Another “tool” of the trade that I examine when I analyze weather patterns is the Teleconnection charts. These teleconnection indices have MAJOR implications on our weather here in the NE and Mid-Atlantic area. During the winter, they have a heightened importance because they indicate how much cold weather will be able to sustain itself in the area enough for weather systems to produce precipitation (snow, rain, etc..). So we begin.
Now, we start with the chart I have up. This is the most recent teleconnection chart. It starts with the PNA(Pacific North American Pattern). This gives us an indication of the ridging in the Pacific. This is important to stay positive. This tells us that a ridge will build in the Pacific to allow weather systems in the Pacific to go up and over Alaska then down like a roller coaster to the North American continent. We call this “downstream“. As you can see it is to remain pretty positive through almost the middle of this month. That’s a “good” sign if you want storminess. A negative PNA indicates flat, or no ridging and west to east systems have no momentum to build up anything and just fly by.
Next, we go to the EPO (Eastern Pacific Oscillation). This indicates how the blocking pattern is on the Pacific side. A negative EPO creates a block that allows cold air to seep into the eastern part of the country on the Atlantic side. Thus, if you like snowy weather, this is a real critical element. This is shown to stay slightly negative until the middle of the month when it looks like it’s trending positive. We will have to see. A positive EPO you can kiss cold weather in the east goodbye because that means the cold air pours down into the Rockies in the West and creates a trough there and a ridge in the East. Thus, goodbye any hope of a good snowstorm mostly anywhere.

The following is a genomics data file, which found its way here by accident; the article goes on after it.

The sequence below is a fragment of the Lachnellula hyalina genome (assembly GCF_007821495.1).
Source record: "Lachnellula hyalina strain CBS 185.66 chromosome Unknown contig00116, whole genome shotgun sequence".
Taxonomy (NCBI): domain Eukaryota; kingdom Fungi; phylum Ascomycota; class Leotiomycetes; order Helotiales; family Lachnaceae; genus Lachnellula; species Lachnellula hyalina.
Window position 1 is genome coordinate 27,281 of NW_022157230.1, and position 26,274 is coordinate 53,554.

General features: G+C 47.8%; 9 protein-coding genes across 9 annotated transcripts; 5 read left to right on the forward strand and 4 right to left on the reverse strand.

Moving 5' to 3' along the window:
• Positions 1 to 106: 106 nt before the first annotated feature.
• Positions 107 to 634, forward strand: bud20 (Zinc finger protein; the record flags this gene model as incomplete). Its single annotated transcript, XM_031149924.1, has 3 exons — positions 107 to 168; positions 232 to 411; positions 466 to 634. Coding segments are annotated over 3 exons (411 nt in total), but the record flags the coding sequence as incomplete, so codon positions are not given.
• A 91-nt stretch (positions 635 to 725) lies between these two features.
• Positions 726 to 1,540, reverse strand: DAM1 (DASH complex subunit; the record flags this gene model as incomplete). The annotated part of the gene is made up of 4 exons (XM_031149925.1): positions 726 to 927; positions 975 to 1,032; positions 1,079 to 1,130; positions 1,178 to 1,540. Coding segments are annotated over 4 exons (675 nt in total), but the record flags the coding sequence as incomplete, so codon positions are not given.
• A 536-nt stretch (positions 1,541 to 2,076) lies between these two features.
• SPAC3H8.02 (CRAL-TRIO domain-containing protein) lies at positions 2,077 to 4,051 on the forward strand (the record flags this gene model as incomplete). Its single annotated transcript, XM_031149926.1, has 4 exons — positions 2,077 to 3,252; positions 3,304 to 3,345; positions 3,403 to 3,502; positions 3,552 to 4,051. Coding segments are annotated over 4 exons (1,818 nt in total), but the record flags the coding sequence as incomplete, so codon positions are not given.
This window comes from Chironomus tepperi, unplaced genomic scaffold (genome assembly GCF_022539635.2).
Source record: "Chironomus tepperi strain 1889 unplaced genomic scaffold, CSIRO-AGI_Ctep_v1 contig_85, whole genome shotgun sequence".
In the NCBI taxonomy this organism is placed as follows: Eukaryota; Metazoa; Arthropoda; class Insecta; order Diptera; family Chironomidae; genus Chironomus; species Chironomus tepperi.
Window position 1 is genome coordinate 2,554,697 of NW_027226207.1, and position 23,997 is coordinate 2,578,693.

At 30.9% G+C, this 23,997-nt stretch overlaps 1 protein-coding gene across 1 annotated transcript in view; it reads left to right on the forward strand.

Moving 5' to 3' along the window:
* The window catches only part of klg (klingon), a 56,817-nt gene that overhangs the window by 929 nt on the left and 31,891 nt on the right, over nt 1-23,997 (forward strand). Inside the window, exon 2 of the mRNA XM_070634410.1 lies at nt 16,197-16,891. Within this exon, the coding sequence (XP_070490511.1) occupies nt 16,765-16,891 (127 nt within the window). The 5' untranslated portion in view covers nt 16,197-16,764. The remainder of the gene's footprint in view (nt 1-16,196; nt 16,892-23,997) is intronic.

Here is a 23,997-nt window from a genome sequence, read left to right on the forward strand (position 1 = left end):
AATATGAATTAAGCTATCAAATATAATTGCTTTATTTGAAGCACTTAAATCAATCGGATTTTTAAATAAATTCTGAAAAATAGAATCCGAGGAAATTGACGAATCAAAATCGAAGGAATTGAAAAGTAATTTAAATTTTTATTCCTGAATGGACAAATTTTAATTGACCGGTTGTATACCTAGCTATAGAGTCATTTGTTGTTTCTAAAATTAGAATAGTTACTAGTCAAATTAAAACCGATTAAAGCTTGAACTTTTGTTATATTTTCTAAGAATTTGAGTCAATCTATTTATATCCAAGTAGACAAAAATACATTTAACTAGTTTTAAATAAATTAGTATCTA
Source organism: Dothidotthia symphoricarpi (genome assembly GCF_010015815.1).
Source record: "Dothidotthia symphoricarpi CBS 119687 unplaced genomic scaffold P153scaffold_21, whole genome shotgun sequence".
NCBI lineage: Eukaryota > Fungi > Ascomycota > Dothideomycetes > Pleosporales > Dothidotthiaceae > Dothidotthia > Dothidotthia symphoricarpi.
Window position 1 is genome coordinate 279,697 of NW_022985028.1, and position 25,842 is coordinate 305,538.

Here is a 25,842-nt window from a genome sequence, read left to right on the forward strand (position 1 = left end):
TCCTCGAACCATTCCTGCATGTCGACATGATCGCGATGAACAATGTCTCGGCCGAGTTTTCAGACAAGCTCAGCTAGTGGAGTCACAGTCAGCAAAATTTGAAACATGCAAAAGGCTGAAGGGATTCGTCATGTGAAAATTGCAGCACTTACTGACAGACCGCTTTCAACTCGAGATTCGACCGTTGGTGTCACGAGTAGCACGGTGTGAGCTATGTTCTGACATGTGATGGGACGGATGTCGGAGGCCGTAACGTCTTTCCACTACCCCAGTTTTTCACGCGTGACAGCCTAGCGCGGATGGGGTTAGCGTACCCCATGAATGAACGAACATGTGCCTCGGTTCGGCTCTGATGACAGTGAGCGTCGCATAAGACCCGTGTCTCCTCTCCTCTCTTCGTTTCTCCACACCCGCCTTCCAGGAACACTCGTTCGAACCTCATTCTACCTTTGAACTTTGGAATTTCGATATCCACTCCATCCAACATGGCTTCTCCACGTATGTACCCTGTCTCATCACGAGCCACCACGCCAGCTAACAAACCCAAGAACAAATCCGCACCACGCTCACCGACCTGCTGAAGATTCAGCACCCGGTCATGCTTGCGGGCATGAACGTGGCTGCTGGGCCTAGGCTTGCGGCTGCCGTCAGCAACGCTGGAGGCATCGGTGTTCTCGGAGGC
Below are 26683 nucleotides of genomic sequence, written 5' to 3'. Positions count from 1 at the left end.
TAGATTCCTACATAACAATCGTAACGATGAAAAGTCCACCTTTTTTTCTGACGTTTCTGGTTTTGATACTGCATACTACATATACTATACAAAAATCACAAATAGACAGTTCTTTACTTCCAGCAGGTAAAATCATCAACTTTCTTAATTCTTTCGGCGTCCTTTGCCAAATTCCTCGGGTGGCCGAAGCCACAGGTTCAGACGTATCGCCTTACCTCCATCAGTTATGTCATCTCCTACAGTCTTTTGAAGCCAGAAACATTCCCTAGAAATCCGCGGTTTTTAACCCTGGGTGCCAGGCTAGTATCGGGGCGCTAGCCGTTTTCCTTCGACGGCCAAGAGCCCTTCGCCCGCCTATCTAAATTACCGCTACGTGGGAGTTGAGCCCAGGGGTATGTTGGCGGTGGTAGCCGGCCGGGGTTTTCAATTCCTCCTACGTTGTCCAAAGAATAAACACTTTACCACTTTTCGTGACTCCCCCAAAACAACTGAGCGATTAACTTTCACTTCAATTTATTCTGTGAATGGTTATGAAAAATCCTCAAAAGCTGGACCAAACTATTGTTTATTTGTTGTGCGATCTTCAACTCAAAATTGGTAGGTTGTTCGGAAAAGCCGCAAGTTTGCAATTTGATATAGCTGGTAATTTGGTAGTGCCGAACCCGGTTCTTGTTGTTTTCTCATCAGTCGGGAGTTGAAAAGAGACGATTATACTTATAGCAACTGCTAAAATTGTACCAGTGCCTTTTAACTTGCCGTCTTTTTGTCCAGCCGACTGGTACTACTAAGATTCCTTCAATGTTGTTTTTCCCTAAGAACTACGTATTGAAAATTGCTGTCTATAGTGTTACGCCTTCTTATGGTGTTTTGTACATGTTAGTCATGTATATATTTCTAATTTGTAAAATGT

Finally, and perhaps the MOST important is the NAO(North Atlantic Oscillation). This index gives us an indication of blocking above Greenland. This LOCKS in the cold air if there is blocking and it slows down storms coming into the East. You don’t need an absurd negative NAO to get a good snowstorm. You don’t even need an all negative NAO. We just need something resembling blocking to keep cold air in long enough for a system to get to the Eastern seaboard. Ten of our snowiest winters dating back to Snowmageddon in 2010 the NAO has been very negative. Now, if you were to look at this indicator through the middle of this month this is not a good sign. This means you have cold air, but it just can’t stay long enough. And with it going very positive in the middle of the month this could mean there isn’t enough cold air around for a big East Coast snowstorm.
Now, can we still get a snowstorm over the next few weeks-YES? The chances are slim, because you may have some ridging. We may have a ridge in the west. However, with no blocking in place any precipitation will be a mix, snow-rain, rain to snow, snow to sleet, etc.. In other words messy!
Winter isn’t over folks. It’s just dampened. Patience!
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